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Guitar Modes

Guitar Modes 4 Beginners - your composition or song writing talents will increase if you learn modal basics. This lesson will point you in the right direction but you must make the effort to carry thru and master Modes. Use some ideas presented here, or take it to the extreme like Satriani - his 1st albums were totally modal based. This lesson includes a free MP3 backing track and solo demo.

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Guitar Modes Please print this out to speed things up a bit. Understanding modes is like having an Instant Atmosphere Button at your disposal. This lesson deals mostly with solo-ing, but these ideas apply to any aspect of music.   

There are 7 modes. The Greeks discovered them over 2,000 years ago. Pythagorus named them and these 7 ancient tags have stuck. This is what he came up with:

  • 1  >   Ionian mode
  • 2  >  Dorian mode
  • 3  >  Phrygian mode
  • 4  >  Lydian mode
  • 5  >  Mixolydian mode
  • 6  >  Aeolien mode
  • 7  >  Locrian mode

Handy huh? Not! Here's how I remember them... I D P L M A L

I Don't Play Licks My Auntie Likes.

Each mode conjures up a different flavor, style or mood to the music.                                                       

For our example we'll use the same notes of a standard 2 Octave C Major Scale to solo with. This is also called C Ionian in modal speak. - Same notes different name.

Ex.1

Guitar Scale width=182 height=138

Oh, and this is equal to all the white notes on a piano, could come in handy elsewhere.

Yep, the old DO RE ME scale. Everybody knows it. This is the Mother Scale of conventional western music.

Do Re Me Fa So La Ti Do   >>> Play

  • Guitar Lesson Study Tip For these guitar lessons and the whole site actually, it's best to keep your Media Player open and ready to go.

It's helps if we number the oul Doh, Re, Me... scale for a moment.

                                        1 2 3 4 5 6 7 1

Ex.1 C Major Scale example    C D E F G A B C

(don't worry it does gets more exciting).

As you can see above, The C Major scale starts on number #1, Doh!

Guitar Modes - 2nd Scale Sequence Tone

If we start and end on the next note (D) in the SAME Major scale sequence, which is also Re #2, it looks and sounds like this:

Ex.2

Guitar Diagram width=572 height=138

Re Me Fa So La Ti  Do   Re   >>> Play (2 Octave)

2   3    4    5    6  7    1   2

D   E    F    G   A  B    C   D

Starting and ending on a different number/note each time, produces a different mini-scale. Our first was C Ionian Mode and the second D Dorian Mode - Same note pattern, different root note and favour for each one. (The favour is a lot clearer on our upcoming demo).

You can then extend these mini-scales over the entire fretboard/keyboard. Here's our D Dorian "Carlos" Mood in full. Still all the white notes on the piano.

Ex.3

Guitar Scale width=572 height=138

Tip > Look for familiar Chord Constellations.

Here's the two chords and forms used in the example:

  

  

  

  

  

Guitar Chart Diagram width=198 height=161
       D Minor 7

  

Guitar Chart Diagram width=286 height=161
       G/D

 

 

That second chord is called G slash D - a G chord with a D bass note. That's what's playing in our example. You can hear the D Dorian Scale/Mode first and then a  few ideas and the general feel of this sophisticated mode.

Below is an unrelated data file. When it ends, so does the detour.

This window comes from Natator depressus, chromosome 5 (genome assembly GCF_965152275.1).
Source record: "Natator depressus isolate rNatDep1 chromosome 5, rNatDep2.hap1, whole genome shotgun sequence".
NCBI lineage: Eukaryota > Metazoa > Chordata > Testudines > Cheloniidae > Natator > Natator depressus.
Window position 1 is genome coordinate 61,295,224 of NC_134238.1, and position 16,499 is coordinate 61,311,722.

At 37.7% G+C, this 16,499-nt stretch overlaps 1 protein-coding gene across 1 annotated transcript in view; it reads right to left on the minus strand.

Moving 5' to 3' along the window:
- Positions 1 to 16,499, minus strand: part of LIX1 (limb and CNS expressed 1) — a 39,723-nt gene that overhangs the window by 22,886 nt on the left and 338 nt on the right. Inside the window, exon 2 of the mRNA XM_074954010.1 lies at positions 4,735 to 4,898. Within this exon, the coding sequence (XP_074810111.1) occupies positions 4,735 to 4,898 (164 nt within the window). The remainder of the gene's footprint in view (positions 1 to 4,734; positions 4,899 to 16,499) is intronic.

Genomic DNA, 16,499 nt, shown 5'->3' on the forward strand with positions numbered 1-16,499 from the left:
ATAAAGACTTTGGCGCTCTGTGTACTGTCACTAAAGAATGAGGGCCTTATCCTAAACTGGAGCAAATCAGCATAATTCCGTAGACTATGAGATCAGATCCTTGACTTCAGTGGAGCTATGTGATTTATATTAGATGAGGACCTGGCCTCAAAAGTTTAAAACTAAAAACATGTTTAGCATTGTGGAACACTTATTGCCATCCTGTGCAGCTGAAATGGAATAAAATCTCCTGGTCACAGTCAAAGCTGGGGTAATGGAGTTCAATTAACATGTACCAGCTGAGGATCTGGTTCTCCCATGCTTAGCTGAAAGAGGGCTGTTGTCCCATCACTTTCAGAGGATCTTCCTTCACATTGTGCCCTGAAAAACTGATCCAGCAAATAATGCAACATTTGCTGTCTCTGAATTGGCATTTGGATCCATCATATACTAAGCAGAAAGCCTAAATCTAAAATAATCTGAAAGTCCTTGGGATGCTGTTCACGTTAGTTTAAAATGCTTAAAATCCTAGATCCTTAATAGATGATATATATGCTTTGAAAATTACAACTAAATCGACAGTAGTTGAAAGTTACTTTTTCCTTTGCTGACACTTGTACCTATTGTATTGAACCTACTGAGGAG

Guitar Lesson Special - Modes/Backing Track

So now you have a simplified and basic version of how to build a mode. Your next step is play 'em against some juicy chords, and get to know how they drive. This is the fun part of the guitar lesson.

We won't go into theory here but play your D-Dorian mode over the backing track and get a feel for it. I just want to give you the general idea...Ok let's start in D Dorian Mode.

"Switching to Dorian-Mode,Captain".. "Dam'it Spock, I'm a doctor not a Latino"... "Gentlemen, Please.."

Relax lads, remember it's just all those lovely little white notes ...a standard C major scale with a D root.

You'll hear on the sample, how the guitar and keyboards zones in on the D Root.

Guitarists, you could try dial in a heavy >>> "Carlos" Sound. Please check out our Guitar Effects and Pedals if you need a hand. Keyboards: Use an old electric piano sound and let them keys flyyyy - I like an Electric Rhodes type patch for this type of style. 

music note width=32 height=32 D Dorian Backing Track Don't forget to loop it in your media player, and practice and solo to your hearts content.

music note width=32 height=32 DorianBlue MP3 <<< Here's one I made earlier using the Dorian mode to solo.

After you've solo with them for a while, you'll get each unique modal-sound in your head. Eventually you'll be able to recognize them by sight and smell.

The best way to use the backing track effectively, and progress at a rapid rate, is to first print out the D Dorian Mode above, and start getting it into your head. Practice with and away from the guitar.

When your practising your guitar lessons away from your instrument, you could draw out little sections from memory and so on. Remember you will have to transpose it, so bear that in mind when selecting markers.

Guitar Lesson Special - Modes Roundup

So that's a quick look at Modal Madness and the doors it can open for you. Another handy, nay essential tool for the guitar player and musician.

  

 

 

 

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